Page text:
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  /  Back   /  SI Joint Pain

SI Joint Pain


The SI joints, which link the spine to the hips, are situated between the iliac bones and the sacrum
The SI joints lie beneath the waist, where two dimples may be seen when examined from the back.
Your body’s weight is supported by the SI joints, which distribute it evenly
throughout the pelvis. They serve as a shock absorbers and reduce the stress that movement places on your spine.
Sacroiliac joint, or SIJ, dysfunction occurs when the sacroiliac joints of the
pelvis become stiff or weak.

The condition is more prevalent in those with sedentary lifestyles.
Sacroiliac joint discomfort is often more frequent in obese persons.


The SI joints are supported by powerful ligaments and muscles. When the ligaments become too ax or too tight, the SI joint may become painful.

This may happen following a fall, workplace injury, car accident, pregnancy, childbirth, or hip or spinal surgery  (laminectomy, lumbar fusion).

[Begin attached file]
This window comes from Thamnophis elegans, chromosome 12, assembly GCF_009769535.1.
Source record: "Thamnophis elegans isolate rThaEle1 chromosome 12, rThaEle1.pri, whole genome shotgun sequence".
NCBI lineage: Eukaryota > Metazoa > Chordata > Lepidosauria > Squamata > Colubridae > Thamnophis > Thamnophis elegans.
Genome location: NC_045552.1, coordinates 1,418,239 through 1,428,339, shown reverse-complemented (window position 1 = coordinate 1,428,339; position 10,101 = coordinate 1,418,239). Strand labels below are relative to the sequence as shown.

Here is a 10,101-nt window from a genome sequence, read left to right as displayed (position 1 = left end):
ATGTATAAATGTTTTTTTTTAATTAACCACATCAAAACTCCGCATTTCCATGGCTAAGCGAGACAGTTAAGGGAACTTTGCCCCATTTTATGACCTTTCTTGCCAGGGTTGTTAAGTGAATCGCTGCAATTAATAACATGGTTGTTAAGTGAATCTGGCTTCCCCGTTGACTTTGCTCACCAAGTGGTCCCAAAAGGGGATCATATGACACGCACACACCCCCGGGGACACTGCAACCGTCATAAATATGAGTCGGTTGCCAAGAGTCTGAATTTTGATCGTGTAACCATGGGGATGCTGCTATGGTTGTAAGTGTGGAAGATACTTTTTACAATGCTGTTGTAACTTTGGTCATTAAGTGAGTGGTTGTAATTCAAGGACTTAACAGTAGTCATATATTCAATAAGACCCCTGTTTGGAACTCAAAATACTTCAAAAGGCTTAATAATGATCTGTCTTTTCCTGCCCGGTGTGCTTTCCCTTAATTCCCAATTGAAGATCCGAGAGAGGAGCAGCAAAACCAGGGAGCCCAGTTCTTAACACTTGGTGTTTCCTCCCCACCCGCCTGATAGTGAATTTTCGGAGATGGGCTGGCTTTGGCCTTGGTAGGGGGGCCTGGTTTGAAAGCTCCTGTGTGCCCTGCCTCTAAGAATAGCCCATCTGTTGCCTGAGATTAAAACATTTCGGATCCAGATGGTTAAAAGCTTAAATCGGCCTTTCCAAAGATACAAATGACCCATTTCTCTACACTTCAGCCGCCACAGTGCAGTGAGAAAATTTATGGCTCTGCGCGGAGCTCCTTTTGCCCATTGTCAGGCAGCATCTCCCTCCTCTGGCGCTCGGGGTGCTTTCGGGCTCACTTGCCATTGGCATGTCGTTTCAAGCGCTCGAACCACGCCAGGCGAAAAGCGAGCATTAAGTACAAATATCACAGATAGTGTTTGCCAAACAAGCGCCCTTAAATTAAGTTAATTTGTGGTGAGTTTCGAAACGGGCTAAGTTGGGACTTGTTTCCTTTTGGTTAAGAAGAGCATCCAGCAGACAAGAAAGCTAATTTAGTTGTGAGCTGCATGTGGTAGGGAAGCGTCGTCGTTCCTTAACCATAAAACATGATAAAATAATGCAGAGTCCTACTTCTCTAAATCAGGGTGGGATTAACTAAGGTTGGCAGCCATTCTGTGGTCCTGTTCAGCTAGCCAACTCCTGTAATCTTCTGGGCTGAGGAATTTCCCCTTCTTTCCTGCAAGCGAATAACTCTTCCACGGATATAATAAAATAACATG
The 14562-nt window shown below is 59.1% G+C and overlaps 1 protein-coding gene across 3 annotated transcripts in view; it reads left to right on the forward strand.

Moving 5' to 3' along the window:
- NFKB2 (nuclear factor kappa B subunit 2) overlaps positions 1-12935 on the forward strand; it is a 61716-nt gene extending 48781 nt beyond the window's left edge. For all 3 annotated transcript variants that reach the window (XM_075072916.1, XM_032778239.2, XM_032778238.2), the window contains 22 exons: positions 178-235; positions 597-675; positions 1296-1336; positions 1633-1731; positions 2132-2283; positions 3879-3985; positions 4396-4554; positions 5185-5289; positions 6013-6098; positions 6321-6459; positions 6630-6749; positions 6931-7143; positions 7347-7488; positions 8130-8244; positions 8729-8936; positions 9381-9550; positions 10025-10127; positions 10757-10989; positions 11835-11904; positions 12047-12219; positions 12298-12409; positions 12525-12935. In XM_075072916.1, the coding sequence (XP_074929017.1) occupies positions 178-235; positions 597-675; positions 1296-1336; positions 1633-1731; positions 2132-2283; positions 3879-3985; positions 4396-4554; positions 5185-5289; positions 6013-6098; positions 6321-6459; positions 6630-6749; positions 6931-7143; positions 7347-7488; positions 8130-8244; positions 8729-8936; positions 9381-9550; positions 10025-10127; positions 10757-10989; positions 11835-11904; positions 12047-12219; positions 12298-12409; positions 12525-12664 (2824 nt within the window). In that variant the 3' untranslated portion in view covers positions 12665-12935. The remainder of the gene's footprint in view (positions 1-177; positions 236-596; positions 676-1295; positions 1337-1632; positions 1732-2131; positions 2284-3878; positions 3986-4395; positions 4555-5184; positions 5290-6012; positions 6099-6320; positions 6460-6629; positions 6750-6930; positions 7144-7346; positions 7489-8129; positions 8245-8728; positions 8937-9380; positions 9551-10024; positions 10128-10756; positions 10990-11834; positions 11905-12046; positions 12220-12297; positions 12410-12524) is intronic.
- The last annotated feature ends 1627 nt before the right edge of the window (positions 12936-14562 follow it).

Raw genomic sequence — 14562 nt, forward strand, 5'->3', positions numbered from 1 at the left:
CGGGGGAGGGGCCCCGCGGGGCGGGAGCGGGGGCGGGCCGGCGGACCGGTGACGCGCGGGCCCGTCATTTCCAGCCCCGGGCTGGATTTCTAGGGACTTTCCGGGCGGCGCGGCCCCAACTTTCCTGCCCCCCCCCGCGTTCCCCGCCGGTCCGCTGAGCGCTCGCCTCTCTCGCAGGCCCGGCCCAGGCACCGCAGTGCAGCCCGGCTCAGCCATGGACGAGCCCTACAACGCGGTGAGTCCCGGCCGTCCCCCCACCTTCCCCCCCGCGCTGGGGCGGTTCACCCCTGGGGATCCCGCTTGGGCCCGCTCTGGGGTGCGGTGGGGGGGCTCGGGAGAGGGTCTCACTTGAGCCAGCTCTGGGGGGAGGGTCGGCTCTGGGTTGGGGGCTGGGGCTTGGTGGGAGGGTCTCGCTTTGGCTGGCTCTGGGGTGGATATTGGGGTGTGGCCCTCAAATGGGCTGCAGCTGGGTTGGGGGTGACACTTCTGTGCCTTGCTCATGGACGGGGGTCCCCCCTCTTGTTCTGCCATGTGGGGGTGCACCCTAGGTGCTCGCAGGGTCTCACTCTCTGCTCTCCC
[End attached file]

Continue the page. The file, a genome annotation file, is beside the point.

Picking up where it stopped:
Other causes of SI joint pain could be:

  • One leg is longer or weaker than the other
  •  Arthritis in the hip or knee problems
  •  Autoimmune diseases, such as axial spondyloarthritis
  •  Wearing non-supportive shoes or a walking boot after foot or ankle surgery


The lower back and buttocks are where SI pain first appears, although it can also cause symptoms in the lower hip, groin, and upper thigh.

Also, you may experience:

  • Numbness or tingling in the leg or a feeling of weakness in the leg
  • Pain limited to just one of the SI joints or on both sides
  • Stiffness or a burning sensation in the pelvis
  • Worsening symptoms with sitting, standing, sleeping, walking, or climbing stairs
  • Difficulty riding in a car or standing, sitting, or walking too long
  • Painful sitting or sleeping on the affected side.



1. Physical Therapy

It aims to aid with pain management and to reestablish mobility through:

  • Utilizing cold packs to lessen the irritation.
  •  Enhancing SI joint stability and core strength (via mobilizations, manipulations, and exercise therapy)
  •  Strengthening the gluteus and core muscles, which are necessary to support the SI joint
  • Patient education to maintain correct posture and a healthy activity level, and prevent falls.

2. Pharmacological treatment

Oral anti-inflammatory medications or topical patches, creams
Joint injections treatment: in which an analgesic-numbing drug and corticosteroid are injected into the affected joint.

3. Surgery

Your doctor can suggest minimally invasive SI joint fusion surgery if nonsurgical procedures and joint injections do not relieve your discomfort.

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